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Strategies For Work-Life Harmony


It’s no secret that things move a lot faster than they used to-including us. Within minutes of a world event, a billion people know about it! News moves faster and faster, and so does business. Our busy, stressful lives can have a negative impact on our work and our lives. The good news is that we can develop behaviors that help to bring work and life into harmony, where we have a healthy home life and a productive professional life as well. Below are practical, down-to-earth strategies that can inform and invigorate our work and home lives.

Know Thy Time–-time is limited and is totally irreplaceable! One cannot rent, hire, or buy time. You cannot get back yesterday. And, everything you do requires time. Do you know what you are doing with your time? Are YOU doing what you want to do with your time? How can you make the most effective, useful and harmonious use of your time? As you will see many of the strategies below have to do with time. But, to know HOW to use your time first requires you to know what YOU WANT. What are your desires, ambitions, and passions? Are you doing what you love? Are you leading the life you want? Are you leading a meaningful life? We start with visioning–determining what your heart wants you to do and harmony will flow from there. You will be empowered because your actions and your decisions about YOUR time will follow the path of your heart–your dreams, wishes and desires.

Seven ways to create harmony

Visioning Integrating Recharging Planning Organizing Saving Asking

  1. Visioning–Create a list of your top 10 goals that you would like to accomplish in the next 12 months for work. From that top 10 list, choose the top five that you would like to accomplish in the next six months. From your top five goals, choose the top three goals you want to achieve in the next three months and then prioritize these three items. Do the same for your home/ personal life. By creating these lists you are helping your brain prepare itself to make it happen. Remember your goals are your heart speaking, figuring out HOW you will do it is what your brain does well and that can even happen while sleeping. So tell your brain the goal (passion) of the heart and the brain will get to work on figuring out how to accomplish it. See Take time for your life by Cheryl Richardson for more on visioning.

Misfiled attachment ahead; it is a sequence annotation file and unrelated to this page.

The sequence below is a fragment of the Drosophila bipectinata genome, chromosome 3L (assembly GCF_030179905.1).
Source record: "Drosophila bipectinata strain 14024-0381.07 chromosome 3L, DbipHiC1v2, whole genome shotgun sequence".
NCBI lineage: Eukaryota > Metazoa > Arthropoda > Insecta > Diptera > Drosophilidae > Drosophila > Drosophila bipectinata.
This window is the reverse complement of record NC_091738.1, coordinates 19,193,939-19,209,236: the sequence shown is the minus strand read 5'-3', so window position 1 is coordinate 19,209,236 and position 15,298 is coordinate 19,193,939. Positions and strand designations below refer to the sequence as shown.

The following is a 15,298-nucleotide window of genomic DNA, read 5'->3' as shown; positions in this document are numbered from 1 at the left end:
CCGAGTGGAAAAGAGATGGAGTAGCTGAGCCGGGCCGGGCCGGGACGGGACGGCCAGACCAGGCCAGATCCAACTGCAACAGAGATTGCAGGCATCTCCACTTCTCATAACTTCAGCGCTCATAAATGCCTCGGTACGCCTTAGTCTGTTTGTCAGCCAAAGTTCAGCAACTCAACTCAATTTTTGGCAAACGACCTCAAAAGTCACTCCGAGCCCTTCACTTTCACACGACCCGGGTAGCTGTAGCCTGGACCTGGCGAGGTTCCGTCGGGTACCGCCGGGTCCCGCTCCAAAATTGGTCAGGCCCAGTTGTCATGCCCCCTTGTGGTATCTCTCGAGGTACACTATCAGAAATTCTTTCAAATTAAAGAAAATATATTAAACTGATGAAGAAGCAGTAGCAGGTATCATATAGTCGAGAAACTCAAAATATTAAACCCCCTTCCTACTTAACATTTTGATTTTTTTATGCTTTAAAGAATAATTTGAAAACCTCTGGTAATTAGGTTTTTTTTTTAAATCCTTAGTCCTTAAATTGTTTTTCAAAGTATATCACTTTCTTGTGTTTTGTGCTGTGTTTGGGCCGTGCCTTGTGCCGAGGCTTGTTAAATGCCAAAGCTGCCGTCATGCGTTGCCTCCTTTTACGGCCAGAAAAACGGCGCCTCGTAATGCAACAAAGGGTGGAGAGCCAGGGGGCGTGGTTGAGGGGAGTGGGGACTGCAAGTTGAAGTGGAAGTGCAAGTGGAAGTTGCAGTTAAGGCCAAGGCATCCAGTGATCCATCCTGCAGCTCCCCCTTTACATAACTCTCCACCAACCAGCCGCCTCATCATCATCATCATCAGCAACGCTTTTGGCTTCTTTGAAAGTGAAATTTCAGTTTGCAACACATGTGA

2. Integrating–Integrate work and home whenever possible. When you keep them separate you end up trying to balance even more tasks. Think about what values you are expressing through your work and home life. Women who describe themselves as INTEGRATING their roles are generally more satisfied with their lives and feel that their roles fit together than women who describe themselves as balancing their roles. Which of your goals can be achieved at home and work? Consider focusing on goals and actions that benefit you both at work and home.
  3. Recharging yourself–Take care of yourself by doing something that recharges your batteries (i.e., running, walking, reading, meditating, whatever). Make a list of your favorite things to do and make a plan to do one a week. Remember the airline advice about safety masks–in the event of an emergency put your safety mask on first then help others. You cannot take care of others if you are not taking care of you.
  4. Planning family time in advance–If you have children, schedule a special time with each child once a week–something your child enjoys (e.g., favorite restaurant). Spend special time with your partner without the children–choose a special event–date night.
  5. Organizing your time–Decide ahead of time (day before) what you will do (create to do list) and stick to it. Capture your thoughts in a small notebook (PDA or blackberry) that you can carry with you and write down ideas, things to do or notes. Ideas vanish quickly when we are doing a lot. Set up tickler systems (reminders–15 minutes, 30 minutes ahead, a day, or month, whatever works for you). Finish tasks started. Setting up a good filing system will save time and stress. Do your hard jobs first.
  6. Saving time –Use PDA, cell phones and blackberries when waiting for the train, bus, or plane. Get rid of a phone tag by asking your caller to leave a detailed message on your voice mail so you can be prepared with an answer when you call back. Use email for short messages only. If you are writing more than 2 paragraphs picking up the phone or going down the hall will be understood much faster and clearer and shows that you care. Try to consolidate activities whenever possible. For example, ask friends or family to join you in some of your hobbies or tasks (i.e., take a computer program class together).
  7. Asking your current or potential employer about job flexibility opportunities (like telecommuting or working fewer hours) will help. Women tend not to ask for things–like raises, promotions, flex-time, helping with chores. Many women assume that others should notice their hard work and reward it without having to be told. Men do ask, request and/or demand more money, a raise, flex-time, etc. Ask and you might be surprised. See Women don’t ask: Negotiation and the gender divide by L Babcock and S. Laschever.

Source by Debra Harkins

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